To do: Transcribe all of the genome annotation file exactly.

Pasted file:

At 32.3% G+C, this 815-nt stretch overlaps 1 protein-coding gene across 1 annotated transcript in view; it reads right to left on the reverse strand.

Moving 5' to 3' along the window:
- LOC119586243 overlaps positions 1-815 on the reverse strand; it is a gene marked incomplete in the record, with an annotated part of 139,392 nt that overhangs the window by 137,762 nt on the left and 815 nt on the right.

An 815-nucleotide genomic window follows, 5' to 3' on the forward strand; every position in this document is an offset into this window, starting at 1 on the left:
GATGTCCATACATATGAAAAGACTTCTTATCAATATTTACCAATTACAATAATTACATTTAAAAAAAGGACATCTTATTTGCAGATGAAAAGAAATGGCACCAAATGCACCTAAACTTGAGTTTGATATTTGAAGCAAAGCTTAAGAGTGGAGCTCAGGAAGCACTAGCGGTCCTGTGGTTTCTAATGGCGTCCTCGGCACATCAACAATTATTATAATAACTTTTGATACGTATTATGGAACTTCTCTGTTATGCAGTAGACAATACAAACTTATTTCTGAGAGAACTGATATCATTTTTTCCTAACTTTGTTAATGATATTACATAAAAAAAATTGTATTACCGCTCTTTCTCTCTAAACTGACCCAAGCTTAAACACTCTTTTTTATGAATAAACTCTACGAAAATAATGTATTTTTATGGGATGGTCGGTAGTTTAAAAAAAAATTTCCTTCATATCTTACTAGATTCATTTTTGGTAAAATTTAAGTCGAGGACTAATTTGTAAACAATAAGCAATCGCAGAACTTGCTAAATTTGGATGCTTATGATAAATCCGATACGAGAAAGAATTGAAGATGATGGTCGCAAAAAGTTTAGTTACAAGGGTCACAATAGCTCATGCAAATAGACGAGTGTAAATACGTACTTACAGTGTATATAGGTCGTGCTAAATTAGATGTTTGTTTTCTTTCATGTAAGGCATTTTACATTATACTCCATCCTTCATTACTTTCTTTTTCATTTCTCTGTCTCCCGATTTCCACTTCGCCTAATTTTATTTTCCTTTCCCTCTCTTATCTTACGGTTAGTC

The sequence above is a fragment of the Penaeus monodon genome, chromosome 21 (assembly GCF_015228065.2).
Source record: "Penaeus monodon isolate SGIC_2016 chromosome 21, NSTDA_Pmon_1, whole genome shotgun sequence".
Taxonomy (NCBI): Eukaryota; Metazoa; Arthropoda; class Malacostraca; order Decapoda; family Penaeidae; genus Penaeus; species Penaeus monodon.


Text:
At 32.3% G+C, this 815-nt stretch overlaps 1 protein-coding gene across 1 annotated transcript in view; it reads right to left on the reverse strand.

Moving 5' to 3' along the window:
- LOC119586243 overlaps positions 1-815 on the reverse strand; it is a gene marked incomplete in the record, with an annotated part of 139,392 nt that overhangs the window by 137,762 nt on the left and 815 nt on the right.

An 815-nucleotide genomic window follows, 5' to 3' on the forward strand; every position in this document is an offset into this window, starting at 1 on the left:
GATGTCCATACATATGAAAAGACTTCTTATCAATATTTACCAATTACAATAATTACATTTAAAAAAAGGACATCTTATTTGCAGATGAAAAGAAATGGCACCAAATGCACCTAAACTTGAGTTTGATATTTGAAGCAAAGCTTAAGAGTGGAGCTCAGGAAGCACTAGCGGTCCTGTGGTTTCTAATGGCGTCCTCGGCACATCAACAATTATTATAATAACTTTTGATACGTATTATGGAACTTCTCTGTTATGCAGTAGACAATACAAACTTATTTCTGAGAGAACTGATATCATTTTTTCCTAACTTTGTTAATGATATTACATAAAAAAAATTGTATTACCGCTCTTTCTCTCTAAACTGACCCAAGCTTAAACACTCTTTTTTATGAATAAACTCTACGAAAATAATGTATTTTTATGGGATGGTCGGTAGTTTAAAAAAAAATTTCCTTCATATCTTACTAGATTCATTTTTGGTAAAATTTAAGTCGAGGACTAATTTGTAAACAATAAGCAATCGCAGAACTTGCTAAATTTGGATGCTTATGATAAATCCGATACGAGAAAGAATTGAAGATGATGGTCGCAAAAAGTTTAGTTACAAGGGTCACAATAGCTCATGCAAATAGACGAGTGTAAATACGTACTTACAGTGTATATAGGTCGTGCTAAATTAGATGTTTGTTTTCTTTCATGTAAGGCATTTTACATTATACTCCATCCTTCATTACTTTCTTTTTCATTTCTCTGTCTCCCGATTTCCACTTCGCCTAATTTTATTTTCCTTTCCCTCTCTTATCTTACGGTTAGTC

The sequence above is a fragment of the Penaeus monodon genome, chromosome 21 (assembly GCF_015228065.2).
Source record: "Penaeus monodon isolate SGIC_2016 chromosome 21, NSTDA_Pmon_1, whole genome shotgun sequence".
Taxonomy (NCBI): Eukaryota; Metazoa; Arthropoda; class Malacostraca; order Decapoda; family Penaeidae; genus Penaeus; species Penaeus monodon.